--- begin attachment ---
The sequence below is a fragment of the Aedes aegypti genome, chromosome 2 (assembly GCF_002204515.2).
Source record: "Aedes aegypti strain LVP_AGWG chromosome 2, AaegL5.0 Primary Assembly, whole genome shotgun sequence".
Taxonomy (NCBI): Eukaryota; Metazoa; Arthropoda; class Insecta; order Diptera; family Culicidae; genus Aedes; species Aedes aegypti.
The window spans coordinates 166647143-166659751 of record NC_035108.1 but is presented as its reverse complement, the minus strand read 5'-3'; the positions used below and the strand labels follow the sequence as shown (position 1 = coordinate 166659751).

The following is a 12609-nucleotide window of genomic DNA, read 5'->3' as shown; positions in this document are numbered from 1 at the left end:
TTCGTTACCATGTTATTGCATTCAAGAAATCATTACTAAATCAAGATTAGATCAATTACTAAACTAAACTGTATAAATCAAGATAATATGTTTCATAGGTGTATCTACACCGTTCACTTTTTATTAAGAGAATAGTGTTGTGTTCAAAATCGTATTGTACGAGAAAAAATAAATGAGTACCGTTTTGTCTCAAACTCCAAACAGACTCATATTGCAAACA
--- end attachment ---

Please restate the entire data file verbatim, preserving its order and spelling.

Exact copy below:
The sequence below is a fragment of the Aedes aegypti genome, chromosome 2 (assembly GCF_002204515.2).
Source record: "Aedes aegypti strain LVP_AGWG chromosome 2, AaegL5.0 Primary Assembly, whole genome shotgun sequence".
Taxonomy (NCBI): Eukaryota; Metazoa; Arthropoda; class Insecta; order Diptera; family Culicidae; genus Aedes; species Aedes aegypti.
The window spans coordinates 166647143-166659751 of record NC_035108.1 but is presented as its reverse complement, the minus strand read 5'-3'; the positions used below and the strand labels follow the sequence as shown (position 1 = coordinate 166659751).

The following is a 12609-nucleotide window of genomic DNA, read 5'->3' as shown; positions in this document are numbered from 1 at the left end:
TTCGTTACCATGTTATTGCATTCAAGAAATCATTACTAAATCAAGATTAGATCAATTACTAAACTAAACTGTATAAATCAAGATAATATGTTTCATAGGTGTATCTACACCGTTCACTTTTTATTAAGAGAATAGTGTTGTGTTCAAAATCGTATTGTACGAGAAAAAATAAATGAGTACCGTTTTGTCTCAAACTCCAAACAGACTCATATTGCAAACA